EAGAN, Minn. — The Vikings are a day away from a well-deserved break.
Minnesota held its second of three mandatory minicamp sessions on Wednesday, practicing for almost two hours outside on a sunny but breezy day at Twin Cities Orthopedics Performance Center. The Vikings wore helmets, shells and shorts.
The Vikings will wrap up minicamp Thursday with their final practice of the 2019 offseason practice.
Here are three observations from Wednesday morning’s session:
1. Finding pay dirt
Good luck trying to cover Chad Beebe.
The Vikings wide receiver stood out in the early portion of practice when wide receivers were lined up against defensive backs in 1-on-1 situations near the goal line.
Beebe twice got the best of All-Pro safety Harrison Smith, using a quick cut to the inside in their first matchup to snag a touchdown. Beebe, who is listed at 5-foot-10 but is one of the most elusive players on the field, ended up with a score on each of his three reps.
All in all, offensive players found the end zone on 15 of the 21 reps. Adam Thielen scored twice, while Laquon Treadwell, Dillon Mitchell and Davion Davis also had multiple touchdowns.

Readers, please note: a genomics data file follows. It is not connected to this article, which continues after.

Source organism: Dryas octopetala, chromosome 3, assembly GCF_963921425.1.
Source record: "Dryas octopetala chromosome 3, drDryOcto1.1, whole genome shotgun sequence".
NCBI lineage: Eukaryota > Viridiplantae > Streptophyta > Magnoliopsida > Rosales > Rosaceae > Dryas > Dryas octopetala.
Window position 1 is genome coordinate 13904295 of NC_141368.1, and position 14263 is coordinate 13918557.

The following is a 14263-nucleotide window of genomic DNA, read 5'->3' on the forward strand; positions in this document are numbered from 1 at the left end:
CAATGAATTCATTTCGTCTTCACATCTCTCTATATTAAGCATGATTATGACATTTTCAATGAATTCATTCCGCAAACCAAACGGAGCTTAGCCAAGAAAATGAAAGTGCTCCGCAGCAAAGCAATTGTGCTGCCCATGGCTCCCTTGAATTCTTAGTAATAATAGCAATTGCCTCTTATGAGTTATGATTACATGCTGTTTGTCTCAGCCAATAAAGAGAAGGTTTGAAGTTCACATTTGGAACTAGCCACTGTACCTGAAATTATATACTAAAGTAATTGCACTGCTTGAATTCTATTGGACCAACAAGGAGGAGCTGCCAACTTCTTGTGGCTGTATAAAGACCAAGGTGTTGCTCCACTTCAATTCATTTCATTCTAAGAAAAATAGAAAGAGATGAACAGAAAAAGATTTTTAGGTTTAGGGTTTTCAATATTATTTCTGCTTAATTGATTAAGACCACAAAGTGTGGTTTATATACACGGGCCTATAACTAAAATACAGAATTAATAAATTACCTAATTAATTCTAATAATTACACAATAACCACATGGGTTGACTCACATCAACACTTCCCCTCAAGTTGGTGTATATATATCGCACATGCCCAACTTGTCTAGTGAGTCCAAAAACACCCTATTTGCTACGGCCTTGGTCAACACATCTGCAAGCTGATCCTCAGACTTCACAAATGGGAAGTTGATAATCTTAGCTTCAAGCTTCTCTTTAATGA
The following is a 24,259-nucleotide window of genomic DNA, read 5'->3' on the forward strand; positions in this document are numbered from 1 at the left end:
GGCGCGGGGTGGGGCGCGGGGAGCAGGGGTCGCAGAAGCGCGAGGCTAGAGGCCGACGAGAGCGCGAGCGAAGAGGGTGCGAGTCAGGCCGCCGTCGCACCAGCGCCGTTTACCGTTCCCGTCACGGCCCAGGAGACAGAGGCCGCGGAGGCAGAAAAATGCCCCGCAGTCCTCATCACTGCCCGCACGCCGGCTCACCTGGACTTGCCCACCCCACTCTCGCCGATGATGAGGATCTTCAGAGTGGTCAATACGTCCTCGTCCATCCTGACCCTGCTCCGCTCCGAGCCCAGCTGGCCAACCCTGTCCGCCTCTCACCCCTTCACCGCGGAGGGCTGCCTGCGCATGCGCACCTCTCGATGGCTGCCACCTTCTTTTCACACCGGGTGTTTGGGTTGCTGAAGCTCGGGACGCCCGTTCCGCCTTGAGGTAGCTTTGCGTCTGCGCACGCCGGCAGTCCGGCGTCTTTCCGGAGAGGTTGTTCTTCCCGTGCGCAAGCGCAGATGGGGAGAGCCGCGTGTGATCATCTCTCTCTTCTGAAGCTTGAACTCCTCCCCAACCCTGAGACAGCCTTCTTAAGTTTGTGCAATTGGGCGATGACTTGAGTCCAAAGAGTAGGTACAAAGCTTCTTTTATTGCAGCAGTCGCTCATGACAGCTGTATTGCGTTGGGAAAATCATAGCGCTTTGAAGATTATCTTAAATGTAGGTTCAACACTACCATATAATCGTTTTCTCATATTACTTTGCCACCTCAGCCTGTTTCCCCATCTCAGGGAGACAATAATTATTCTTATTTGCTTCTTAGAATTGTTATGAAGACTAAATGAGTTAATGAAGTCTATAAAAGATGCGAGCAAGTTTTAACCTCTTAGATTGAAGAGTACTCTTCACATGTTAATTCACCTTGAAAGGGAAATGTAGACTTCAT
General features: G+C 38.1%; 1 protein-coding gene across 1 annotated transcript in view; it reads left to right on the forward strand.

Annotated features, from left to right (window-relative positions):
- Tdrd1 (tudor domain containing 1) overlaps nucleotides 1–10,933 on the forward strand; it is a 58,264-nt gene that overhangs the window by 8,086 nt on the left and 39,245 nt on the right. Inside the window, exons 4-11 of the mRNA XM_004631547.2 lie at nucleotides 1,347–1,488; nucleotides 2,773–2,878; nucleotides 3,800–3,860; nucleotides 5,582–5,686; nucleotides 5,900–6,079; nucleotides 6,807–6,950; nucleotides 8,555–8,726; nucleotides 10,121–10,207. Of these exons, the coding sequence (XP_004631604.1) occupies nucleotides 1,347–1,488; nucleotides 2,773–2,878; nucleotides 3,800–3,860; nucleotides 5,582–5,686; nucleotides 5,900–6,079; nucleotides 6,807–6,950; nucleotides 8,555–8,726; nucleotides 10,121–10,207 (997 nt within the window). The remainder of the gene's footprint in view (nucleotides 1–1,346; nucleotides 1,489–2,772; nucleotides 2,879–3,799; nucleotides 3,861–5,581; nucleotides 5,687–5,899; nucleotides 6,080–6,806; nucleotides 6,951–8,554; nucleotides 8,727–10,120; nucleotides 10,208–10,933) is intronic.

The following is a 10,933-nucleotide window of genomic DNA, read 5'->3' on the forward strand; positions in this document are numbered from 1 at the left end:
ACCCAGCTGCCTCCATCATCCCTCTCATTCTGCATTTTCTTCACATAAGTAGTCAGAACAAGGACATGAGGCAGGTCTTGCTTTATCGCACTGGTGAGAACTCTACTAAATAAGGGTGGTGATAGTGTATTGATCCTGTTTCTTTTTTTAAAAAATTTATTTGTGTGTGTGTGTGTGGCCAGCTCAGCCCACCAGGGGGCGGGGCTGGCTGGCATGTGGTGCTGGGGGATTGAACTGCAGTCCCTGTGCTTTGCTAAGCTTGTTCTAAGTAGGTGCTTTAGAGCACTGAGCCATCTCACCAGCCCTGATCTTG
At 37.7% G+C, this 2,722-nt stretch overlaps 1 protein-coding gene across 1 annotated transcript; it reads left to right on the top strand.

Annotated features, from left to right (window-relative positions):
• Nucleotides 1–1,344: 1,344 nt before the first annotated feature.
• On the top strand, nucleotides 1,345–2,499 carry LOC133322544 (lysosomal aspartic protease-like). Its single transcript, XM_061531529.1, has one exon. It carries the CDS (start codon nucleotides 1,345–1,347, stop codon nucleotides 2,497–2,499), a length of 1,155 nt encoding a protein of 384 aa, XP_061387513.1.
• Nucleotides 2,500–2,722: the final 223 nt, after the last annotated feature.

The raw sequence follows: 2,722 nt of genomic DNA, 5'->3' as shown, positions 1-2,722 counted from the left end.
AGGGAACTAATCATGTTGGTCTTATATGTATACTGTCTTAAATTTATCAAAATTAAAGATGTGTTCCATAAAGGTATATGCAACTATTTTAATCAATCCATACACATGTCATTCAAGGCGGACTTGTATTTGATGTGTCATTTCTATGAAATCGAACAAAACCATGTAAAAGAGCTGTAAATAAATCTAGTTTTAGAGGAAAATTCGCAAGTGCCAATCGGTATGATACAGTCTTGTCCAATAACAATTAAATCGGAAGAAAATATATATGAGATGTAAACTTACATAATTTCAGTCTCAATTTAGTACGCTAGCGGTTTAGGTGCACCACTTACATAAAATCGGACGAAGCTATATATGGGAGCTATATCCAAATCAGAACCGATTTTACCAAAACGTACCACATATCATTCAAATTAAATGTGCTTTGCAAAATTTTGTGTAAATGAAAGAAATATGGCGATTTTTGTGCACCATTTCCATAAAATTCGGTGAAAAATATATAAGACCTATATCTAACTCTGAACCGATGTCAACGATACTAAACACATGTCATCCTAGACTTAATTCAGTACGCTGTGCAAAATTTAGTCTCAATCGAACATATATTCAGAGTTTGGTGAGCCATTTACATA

Perhaps the best battle was between Stefon Diggs and Trae Waynes. The cornerback snagged an interception in the first rep and forced an incompletion later on, but Diggs got the last laugh with a touchdown catch in the final showdown.
2. Epps, Boyd get INTs
A pair of rookie defensive backs continued their strong springs with notable takeaways on Wednesday.
First, sixth-round pick Marcus Epps tracked down a deep Sean Mannion pass and took it the other way. With Kris Boyd in coverage on Davis, Epps swooped in for an over-the-shoulder grab with Vikings General Manager Rick Spielman watching nearby.
Boyd later got a takeaway of his own, as he picked off a pass in a team drill.
3. Bring the noise
The Vikings have less than two months until their preseason opener on the road in New Orleans, which is home to one of the noisiest stadiums around.
Vikings Head Coach Mike Zimmer began giving his group a feel for hostile environments Wednesday, as he has speakers piping in crowd noise during various team periods.
The noise could help prepare Minnesota’s offense for road games in Seattle and Kansas City in 2019, two places known for loud crowds.
And, of course, it could also benefit the Vikings defense, who usually play in front of a raucous home crowd at U.S. Bank Stadium.